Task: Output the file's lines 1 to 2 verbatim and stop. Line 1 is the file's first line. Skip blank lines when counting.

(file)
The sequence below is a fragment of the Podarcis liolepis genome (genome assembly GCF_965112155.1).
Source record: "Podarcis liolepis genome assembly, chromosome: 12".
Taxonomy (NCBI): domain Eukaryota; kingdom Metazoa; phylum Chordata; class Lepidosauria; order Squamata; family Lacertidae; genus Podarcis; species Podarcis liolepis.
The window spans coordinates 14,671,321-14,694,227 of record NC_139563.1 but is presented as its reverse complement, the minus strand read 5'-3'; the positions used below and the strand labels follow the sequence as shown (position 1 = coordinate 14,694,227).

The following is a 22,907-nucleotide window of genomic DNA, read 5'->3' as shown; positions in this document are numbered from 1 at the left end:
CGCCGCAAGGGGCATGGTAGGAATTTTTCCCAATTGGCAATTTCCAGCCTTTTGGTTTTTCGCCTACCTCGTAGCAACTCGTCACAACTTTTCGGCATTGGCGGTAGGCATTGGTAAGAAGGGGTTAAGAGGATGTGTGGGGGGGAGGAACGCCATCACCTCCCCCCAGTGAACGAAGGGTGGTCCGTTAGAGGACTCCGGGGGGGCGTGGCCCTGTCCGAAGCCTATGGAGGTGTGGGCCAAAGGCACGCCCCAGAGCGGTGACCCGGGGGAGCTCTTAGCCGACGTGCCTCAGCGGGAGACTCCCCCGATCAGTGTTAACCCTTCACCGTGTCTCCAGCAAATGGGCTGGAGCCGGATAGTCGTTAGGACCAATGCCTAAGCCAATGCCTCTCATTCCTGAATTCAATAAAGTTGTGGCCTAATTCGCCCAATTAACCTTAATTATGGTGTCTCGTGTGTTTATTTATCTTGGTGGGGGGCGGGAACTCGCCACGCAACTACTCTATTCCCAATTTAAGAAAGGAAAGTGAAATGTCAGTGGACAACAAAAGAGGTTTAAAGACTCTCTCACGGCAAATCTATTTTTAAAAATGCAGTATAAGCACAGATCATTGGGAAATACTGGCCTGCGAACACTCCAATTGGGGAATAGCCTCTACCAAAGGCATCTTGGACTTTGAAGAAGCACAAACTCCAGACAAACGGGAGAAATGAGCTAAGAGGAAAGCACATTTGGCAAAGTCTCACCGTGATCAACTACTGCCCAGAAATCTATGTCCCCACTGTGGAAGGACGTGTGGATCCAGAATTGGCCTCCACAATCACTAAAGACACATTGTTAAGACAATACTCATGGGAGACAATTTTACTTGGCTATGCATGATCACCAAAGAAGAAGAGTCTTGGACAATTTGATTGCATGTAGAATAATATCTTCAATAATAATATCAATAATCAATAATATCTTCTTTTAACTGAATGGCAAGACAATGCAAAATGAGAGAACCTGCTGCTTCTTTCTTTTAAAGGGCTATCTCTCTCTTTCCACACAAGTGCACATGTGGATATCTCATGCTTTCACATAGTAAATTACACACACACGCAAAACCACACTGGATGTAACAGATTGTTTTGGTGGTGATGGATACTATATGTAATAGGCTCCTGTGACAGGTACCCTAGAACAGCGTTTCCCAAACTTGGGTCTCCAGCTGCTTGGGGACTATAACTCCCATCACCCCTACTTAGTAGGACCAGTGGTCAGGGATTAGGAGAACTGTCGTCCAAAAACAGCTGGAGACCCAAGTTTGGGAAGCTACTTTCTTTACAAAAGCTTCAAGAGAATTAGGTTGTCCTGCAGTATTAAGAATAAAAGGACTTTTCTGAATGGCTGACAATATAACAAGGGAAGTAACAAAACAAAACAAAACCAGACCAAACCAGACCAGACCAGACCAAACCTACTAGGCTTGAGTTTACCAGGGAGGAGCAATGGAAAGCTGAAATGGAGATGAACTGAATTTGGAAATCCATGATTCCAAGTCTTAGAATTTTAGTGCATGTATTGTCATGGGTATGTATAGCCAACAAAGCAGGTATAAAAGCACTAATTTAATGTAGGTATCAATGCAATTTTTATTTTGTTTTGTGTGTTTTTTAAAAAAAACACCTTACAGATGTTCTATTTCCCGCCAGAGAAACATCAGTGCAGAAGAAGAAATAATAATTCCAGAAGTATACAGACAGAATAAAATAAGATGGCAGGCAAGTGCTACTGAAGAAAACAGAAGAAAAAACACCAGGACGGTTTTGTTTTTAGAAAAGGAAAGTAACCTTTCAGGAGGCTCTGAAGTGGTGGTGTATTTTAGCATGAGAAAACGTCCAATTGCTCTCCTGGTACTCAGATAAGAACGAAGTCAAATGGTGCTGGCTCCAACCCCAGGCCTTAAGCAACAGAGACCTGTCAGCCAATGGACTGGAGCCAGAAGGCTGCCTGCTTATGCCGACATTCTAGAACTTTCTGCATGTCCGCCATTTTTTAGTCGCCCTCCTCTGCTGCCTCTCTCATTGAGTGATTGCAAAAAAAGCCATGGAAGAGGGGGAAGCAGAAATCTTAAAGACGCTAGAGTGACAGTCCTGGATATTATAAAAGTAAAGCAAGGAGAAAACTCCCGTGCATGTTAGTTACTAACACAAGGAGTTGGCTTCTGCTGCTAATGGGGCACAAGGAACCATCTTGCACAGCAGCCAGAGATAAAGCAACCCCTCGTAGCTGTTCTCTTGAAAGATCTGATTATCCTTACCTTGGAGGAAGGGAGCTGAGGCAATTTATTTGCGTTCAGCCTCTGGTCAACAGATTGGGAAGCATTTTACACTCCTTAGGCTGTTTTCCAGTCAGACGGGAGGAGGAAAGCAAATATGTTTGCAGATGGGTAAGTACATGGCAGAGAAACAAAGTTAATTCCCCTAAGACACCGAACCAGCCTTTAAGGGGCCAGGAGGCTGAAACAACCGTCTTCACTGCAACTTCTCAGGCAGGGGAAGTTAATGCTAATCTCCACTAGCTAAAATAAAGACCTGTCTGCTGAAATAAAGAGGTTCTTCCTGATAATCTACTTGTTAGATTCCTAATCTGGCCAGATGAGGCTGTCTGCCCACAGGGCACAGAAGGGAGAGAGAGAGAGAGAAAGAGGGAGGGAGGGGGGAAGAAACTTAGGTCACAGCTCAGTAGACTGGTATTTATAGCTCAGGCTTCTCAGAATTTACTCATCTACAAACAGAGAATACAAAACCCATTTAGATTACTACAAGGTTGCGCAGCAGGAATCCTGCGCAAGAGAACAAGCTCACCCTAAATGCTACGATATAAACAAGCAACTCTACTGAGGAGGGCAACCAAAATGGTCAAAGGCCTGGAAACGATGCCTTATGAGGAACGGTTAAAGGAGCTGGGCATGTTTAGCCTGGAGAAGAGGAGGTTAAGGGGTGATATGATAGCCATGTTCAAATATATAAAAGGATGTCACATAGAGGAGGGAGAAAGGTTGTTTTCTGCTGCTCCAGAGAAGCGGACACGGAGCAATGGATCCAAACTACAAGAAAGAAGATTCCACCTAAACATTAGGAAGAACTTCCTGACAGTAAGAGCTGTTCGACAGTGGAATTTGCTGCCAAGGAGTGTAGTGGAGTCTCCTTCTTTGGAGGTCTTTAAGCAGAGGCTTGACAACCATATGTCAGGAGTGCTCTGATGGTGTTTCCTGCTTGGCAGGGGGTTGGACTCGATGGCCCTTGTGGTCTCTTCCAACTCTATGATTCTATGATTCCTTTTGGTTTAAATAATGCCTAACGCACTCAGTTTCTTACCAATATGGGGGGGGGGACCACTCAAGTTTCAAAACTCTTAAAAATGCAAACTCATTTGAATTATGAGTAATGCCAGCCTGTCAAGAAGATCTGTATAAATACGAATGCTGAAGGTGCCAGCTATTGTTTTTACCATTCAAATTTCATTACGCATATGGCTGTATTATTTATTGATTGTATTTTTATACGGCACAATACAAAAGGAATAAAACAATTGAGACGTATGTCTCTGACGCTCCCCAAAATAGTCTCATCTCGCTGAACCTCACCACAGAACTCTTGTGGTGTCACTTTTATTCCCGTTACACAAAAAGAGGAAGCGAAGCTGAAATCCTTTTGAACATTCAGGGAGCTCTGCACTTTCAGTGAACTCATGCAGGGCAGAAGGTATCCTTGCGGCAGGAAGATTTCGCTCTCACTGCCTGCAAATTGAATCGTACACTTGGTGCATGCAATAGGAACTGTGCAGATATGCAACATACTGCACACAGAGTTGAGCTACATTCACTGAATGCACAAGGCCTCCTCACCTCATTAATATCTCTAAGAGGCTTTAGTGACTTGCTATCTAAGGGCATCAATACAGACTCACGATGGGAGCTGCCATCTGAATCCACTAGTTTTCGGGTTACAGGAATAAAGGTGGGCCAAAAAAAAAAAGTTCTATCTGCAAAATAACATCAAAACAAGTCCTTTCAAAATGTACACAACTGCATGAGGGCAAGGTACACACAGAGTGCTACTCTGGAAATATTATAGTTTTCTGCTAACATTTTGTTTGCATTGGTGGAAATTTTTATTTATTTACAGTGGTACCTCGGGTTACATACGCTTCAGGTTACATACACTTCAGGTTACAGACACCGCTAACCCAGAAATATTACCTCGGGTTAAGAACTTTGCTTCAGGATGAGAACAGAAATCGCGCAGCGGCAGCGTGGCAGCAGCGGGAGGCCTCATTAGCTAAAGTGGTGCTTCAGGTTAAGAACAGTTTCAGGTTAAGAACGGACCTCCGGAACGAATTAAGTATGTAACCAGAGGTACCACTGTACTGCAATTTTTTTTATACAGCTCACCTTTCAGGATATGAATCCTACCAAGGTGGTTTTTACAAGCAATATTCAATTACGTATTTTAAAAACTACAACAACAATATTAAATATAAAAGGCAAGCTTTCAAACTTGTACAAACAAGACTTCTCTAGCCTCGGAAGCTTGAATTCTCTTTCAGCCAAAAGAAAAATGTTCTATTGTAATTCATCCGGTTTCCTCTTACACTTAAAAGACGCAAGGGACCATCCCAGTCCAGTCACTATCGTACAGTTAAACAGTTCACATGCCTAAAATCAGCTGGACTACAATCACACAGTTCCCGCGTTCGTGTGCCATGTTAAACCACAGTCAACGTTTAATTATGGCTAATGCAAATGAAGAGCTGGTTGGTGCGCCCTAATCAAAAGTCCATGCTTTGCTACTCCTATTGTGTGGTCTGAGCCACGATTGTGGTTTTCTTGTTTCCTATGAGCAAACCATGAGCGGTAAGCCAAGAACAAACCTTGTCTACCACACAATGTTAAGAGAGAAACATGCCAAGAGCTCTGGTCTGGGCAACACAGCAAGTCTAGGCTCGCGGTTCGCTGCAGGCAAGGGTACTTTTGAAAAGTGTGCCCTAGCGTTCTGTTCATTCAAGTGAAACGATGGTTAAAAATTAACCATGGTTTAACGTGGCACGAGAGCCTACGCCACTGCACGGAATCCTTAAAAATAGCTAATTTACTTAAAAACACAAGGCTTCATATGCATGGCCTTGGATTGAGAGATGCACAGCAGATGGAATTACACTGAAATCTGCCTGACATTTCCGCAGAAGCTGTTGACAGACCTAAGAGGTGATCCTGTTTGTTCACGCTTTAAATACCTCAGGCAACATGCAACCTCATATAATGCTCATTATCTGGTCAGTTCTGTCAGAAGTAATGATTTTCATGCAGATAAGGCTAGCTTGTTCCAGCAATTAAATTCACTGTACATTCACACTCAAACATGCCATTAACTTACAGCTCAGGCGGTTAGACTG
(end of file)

The sequence below is a fragment of the Podarcis liolepis genome (genome assembly GCF_965112155.1).
Source record: "Podarcis liolepis genome assembly, chromosome: 12".